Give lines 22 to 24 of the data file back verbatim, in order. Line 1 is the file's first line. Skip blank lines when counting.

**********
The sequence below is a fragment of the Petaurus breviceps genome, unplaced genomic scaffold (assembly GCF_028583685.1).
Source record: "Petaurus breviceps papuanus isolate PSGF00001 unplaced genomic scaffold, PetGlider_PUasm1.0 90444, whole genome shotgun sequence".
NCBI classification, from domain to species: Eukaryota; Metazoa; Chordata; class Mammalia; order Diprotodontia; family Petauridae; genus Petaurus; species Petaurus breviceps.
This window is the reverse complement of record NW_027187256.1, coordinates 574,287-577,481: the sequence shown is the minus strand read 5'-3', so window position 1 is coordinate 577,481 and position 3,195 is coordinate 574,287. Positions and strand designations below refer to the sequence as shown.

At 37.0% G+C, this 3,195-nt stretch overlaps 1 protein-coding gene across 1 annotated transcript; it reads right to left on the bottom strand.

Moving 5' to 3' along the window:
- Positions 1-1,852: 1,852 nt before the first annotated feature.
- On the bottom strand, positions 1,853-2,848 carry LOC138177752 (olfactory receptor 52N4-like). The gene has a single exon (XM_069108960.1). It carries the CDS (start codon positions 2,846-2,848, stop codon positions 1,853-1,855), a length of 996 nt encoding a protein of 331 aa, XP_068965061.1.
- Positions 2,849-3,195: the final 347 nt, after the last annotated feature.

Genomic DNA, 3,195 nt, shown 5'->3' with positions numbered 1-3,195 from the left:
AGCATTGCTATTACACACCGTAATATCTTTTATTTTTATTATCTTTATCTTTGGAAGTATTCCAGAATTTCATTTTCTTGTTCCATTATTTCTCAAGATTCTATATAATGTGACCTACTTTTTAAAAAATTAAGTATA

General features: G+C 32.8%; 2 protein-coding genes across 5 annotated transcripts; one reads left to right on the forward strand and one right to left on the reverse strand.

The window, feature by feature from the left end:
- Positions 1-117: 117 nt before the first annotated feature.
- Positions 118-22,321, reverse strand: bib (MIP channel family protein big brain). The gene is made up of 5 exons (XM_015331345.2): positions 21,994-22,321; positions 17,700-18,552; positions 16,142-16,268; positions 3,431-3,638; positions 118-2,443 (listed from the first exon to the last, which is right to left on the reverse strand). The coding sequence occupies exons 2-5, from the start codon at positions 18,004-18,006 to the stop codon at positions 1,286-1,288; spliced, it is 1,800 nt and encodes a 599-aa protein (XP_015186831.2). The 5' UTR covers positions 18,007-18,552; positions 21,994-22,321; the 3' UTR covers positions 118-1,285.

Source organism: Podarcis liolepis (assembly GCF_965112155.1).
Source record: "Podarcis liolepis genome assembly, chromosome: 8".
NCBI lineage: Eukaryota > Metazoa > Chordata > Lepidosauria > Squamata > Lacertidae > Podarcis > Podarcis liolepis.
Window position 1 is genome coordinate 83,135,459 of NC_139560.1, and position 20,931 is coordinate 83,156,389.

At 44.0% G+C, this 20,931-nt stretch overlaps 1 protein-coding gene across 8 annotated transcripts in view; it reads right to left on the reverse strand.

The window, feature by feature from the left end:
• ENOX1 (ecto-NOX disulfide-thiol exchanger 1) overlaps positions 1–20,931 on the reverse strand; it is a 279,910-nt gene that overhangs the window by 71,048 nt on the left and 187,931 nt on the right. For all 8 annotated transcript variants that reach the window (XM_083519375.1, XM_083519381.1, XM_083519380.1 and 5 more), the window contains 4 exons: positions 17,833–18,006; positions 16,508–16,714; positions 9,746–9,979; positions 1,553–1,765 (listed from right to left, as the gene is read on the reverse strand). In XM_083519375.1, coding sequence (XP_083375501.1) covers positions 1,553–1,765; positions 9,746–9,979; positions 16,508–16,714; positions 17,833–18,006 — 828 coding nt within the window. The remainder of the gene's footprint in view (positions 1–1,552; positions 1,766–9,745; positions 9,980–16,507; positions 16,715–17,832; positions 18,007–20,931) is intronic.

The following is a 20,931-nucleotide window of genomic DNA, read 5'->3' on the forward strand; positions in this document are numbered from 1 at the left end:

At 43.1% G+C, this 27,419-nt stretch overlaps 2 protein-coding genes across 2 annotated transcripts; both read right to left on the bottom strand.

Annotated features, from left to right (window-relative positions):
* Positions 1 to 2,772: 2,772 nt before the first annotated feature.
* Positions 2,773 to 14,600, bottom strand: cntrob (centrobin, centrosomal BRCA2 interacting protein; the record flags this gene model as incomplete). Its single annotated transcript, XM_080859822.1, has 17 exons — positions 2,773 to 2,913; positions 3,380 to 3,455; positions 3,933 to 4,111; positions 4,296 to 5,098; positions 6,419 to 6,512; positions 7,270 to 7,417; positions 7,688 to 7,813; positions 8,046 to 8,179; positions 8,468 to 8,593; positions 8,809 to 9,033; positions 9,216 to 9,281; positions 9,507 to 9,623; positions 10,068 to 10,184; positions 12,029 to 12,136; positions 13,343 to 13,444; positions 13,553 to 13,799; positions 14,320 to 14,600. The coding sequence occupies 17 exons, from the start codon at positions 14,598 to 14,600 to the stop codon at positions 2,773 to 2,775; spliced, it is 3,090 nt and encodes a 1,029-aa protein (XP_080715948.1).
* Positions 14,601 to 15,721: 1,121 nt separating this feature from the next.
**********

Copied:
• ENOX1 (ecto-NOX disulfide-thiol exchanger 1) overlaps positions 1–20,931 on the reverse strand; it is a 279,910-nt gene that overhangs the window by 71,048 nt on the left and 187,931 nt on the right. For all 8 annotated transcript variants that reach the window (XM_083519375.1, XM_083519381.1, XM_083519380.1 and 5 more), the window contains 4 exons: positions 17,833–18,006; positions 16,508–16,714; positions 9,746–9,979; positions 1,553–1,765 (listed from right to left, as the gene is read on the reverse strand). In XM_083519375.1, coding sequence (XP_083375501.1) covers positions 1,553–1,765; positions 9,746–9,979; positions 16,508–16,714; positions 17,833–18,006 — 828 coding nt within the window. The remainder of the gene's footprint in view (positions 1–1,552; positions 1,766–9,745; positions 9,980–16,507; positions 16,715–17,832; positions 18,007–20,931) is intronic.

The following is a 20,931-nucleotide window of genomic DNA, read 5'->3' on the forward strand; positions in this document are numbered from 1 at the left end:

At 43.1% G+C, this 27,419-nt stretch overlaps 2 protein-coding genes across 2 annotated transcripts; both read right to left on the bottom strand.